The News Story – Being married has a lot to do with economic success, scholars say

Nationally syndicated columnist Michelle Singletary trumpeted the results of a new study by W. Bradford Wilcox and Robert I. Lerman this week that demonstrated that the retreat from marriage has a lot to do with the state of our national economy.
Summarizing their findings, Singleton writes that “stable, two-parent families decrease the chance of people ending up impoverished. . . . The median income of families with children would have been 44 percent higher in 2012 had we had the same level of married parenthood as we did in the 1980s, the report says.”  Singleton agrees, arguing that her own marriage is testament to the institution’s ability to pull men and women alike into better economic situations than they would have expected.  The gap between rich and poor will only continue to grow if the low-income continue to shy away from marriage, she writes. “We spend a lot of time telling young adults to get a good education so that they can get a good job. The other part of that economic equation is trumpeting the benefits of a stable marriage.”
So why do low-income Americans tend to choose cohabitation and divorce in greater numbers?  Do they value marriage less?  Do they see greater benefit in individual freedom? New research indicates that it might not be the perceptions of low-income Americans that need changing.

The New Research – Do low-income Americans need marriage education?

When he launched his healthy-marriage initiative, former President George W. Bush directed the same federal bureaucrats who run the welfare state to administer this multi-million-dollar grant program. The president’s administrative strategy implied that the crisis of marriage in America is largely a problem of the nation’s poor. To be sure, low-income and working-class Americans suffer more family breakdown than the upper-middle class. But a study by psychologists at the University of California, Los Angeles, suggests that the reason for the retreat from marriage among the poor is not that they don’t value wedlock or that they lack “relationship” skills, deficiencies that the Bush administration believed government-funded marriage education would correct.

Researchers, Thomas Trail and Benjamin Karney, found that, like those with moderate and high incomes, survey participants agreed that a happy marriage is “one of the most important things in life” and that parents “ought to be married.” Low-income respondents were also similar to more affluent respondents in their view of the kinds of benefits marriage can deliver. However, they hoped for more economic benefits and fewer emotional and sexual benefits than did high-income respondents.

What is more, the researchers found no significant differences between low-income couples and high-income couples in reported levels of personal conflict stemming from issues with parenting, communication, sex, household chores, or in-laws. (The researchers did, however, find that low-income couples were more vulnerable than high-income couples to money problems and substance abuse.)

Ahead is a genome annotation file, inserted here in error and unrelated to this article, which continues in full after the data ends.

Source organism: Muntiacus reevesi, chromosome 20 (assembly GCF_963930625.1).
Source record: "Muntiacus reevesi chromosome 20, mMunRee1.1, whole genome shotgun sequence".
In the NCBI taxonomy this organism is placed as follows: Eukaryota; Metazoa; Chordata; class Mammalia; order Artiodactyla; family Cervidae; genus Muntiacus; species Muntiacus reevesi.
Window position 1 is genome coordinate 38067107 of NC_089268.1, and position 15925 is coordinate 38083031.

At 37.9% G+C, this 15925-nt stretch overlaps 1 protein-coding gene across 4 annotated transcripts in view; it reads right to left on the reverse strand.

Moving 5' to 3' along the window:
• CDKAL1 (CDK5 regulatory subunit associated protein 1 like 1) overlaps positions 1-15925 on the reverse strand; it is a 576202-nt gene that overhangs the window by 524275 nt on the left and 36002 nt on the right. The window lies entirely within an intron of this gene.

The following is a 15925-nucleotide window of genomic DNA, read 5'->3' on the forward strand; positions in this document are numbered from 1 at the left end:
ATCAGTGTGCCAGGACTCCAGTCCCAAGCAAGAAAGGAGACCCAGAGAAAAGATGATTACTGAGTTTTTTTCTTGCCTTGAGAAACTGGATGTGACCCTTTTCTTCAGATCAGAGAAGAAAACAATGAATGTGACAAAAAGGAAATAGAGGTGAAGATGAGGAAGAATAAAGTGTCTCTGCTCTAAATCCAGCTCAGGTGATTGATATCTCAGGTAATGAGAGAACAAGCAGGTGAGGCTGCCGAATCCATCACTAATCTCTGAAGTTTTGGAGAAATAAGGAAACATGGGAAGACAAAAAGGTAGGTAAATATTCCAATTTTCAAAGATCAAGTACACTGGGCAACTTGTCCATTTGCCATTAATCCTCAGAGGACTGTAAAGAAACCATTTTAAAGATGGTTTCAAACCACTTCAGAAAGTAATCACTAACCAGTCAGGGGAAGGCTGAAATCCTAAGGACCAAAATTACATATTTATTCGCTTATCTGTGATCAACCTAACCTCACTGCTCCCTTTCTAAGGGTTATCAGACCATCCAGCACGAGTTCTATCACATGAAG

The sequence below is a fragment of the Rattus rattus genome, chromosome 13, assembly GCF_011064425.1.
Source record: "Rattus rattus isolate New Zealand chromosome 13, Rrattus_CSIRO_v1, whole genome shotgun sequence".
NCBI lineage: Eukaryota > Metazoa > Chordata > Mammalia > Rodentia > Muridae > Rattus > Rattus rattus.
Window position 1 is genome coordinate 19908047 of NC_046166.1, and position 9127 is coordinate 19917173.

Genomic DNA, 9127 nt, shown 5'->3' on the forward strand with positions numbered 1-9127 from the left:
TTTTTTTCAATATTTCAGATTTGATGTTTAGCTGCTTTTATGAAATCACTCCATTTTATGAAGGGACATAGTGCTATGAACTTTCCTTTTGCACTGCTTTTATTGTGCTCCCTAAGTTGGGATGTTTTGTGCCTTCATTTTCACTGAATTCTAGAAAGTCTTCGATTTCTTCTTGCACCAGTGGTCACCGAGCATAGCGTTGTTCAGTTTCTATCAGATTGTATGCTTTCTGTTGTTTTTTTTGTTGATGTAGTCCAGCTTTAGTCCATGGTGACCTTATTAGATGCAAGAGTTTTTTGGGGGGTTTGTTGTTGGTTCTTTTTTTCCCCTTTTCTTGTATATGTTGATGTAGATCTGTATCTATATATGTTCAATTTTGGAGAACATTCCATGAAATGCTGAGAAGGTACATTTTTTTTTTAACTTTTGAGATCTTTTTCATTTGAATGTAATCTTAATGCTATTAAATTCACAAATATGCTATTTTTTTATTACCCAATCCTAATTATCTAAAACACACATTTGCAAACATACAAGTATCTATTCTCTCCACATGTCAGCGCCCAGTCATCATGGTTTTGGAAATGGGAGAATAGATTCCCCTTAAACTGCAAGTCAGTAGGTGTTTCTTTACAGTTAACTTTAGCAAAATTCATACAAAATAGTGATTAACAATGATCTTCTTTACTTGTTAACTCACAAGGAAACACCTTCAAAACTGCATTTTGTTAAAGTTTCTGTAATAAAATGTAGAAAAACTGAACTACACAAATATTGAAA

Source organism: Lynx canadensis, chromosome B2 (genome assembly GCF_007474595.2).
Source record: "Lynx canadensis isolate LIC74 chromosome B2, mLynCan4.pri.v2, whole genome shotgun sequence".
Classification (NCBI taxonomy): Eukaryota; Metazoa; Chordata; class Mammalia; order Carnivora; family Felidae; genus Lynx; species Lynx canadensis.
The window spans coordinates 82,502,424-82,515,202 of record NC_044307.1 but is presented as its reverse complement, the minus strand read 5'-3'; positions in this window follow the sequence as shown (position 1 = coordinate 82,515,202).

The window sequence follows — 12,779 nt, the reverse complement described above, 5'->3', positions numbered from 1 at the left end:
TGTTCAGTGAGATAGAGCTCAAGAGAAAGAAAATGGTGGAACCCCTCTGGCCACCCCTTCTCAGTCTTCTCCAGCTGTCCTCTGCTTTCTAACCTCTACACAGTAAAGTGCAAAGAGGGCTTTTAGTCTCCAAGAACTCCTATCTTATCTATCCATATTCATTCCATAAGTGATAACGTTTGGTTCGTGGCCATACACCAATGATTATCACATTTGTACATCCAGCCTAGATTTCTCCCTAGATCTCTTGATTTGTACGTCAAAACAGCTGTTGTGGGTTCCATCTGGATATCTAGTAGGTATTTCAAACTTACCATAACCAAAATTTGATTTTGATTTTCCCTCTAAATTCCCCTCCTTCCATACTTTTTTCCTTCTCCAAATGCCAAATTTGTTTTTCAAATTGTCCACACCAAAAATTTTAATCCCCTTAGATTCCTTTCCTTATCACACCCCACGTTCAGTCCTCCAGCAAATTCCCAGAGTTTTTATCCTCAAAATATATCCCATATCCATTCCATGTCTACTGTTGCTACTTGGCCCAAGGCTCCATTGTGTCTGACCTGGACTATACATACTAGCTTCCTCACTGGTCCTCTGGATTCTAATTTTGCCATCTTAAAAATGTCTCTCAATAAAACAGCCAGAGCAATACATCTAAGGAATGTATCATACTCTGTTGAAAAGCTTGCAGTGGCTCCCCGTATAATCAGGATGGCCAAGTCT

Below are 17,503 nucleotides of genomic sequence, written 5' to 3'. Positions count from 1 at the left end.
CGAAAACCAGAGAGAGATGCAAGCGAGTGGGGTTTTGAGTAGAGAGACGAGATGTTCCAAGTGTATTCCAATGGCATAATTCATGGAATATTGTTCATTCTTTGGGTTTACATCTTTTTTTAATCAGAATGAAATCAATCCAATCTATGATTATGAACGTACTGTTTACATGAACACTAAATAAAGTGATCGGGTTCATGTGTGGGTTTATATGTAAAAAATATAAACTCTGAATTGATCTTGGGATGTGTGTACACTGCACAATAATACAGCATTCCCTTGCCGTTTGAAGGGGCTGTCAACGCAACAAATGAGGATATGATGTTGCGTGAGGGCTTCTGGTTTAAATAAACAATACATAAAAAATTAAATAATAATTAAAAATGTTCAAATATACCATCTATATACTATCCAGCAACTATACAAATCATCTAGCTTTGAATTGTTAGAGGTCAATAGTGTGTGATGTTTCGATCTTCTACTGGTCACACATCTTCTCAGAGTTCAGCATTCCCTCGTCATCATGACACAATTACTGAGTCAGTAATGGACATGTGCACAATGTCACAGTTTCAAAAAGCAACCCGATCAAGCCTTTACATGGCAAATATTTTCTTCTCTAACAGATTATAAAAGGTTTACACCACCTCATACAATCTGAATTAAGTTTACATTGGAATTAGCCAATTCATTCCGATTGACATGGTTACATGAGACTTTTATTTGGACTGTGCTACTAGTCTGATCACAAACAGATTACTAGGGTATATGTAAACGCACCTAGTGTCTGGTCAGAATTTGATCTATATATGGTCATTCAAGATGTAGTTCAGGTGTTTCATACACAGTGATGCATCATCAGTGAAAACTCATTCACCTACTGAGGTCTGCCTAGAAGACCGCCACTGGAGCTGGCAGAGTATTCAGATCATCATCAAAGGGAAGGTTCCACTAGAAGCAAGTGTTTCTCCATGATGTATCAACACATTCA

In contrast to the high-income respondents, lower-income respondents were socially conservative in their attitudes. Both low- and moderate-income respondents expressed more traditional views regarding premarital sex and cohabitation outside of marriage. And expressing views certainly to confound adversarial feminists, lower-income Americans affirmed more conventional gender roles, believing that “the man of the house should make important decisions” and that it is “better for a family if the man earns a living and the woman takes care of the home.”

Likewise, low-income respondents were less accepting than were affluent couples of divorce, believing that divorce reflects poorly on a couple. And they were less likely to agree that dissolving a marriage is “a reasonable solution to an unhappy marriage” but more apt to agree that parents who no longer love each other should stay married for the sake of the children.

Reflecting upon these findings, the California researchers claim: “The culture of marriage is just as strong among low-income populations as it is among those with higher-incomes.”

(Source: Bryce J. Christensen and Robert W. Patterson, “New Research” The Family in America Vol 26 Number 3, Fall 2012. Study: Thomas E. Trail and Benjamin R. Karney, “What’s [Not] Wrong with Low-Income Marriages,” Journal of Marriage and Family 74 [June 2012]: 413–27.)

This article has been republished with permission from The Family in America, a publication of The Howard Center. The Howard Center is a MercatorNet partner site.

Nicole M. King is the Managing Editor of The Howard Center’s quarterly journal, The Family in America: A Journal of Public Policy, the United States’ leading journal of family-policy research....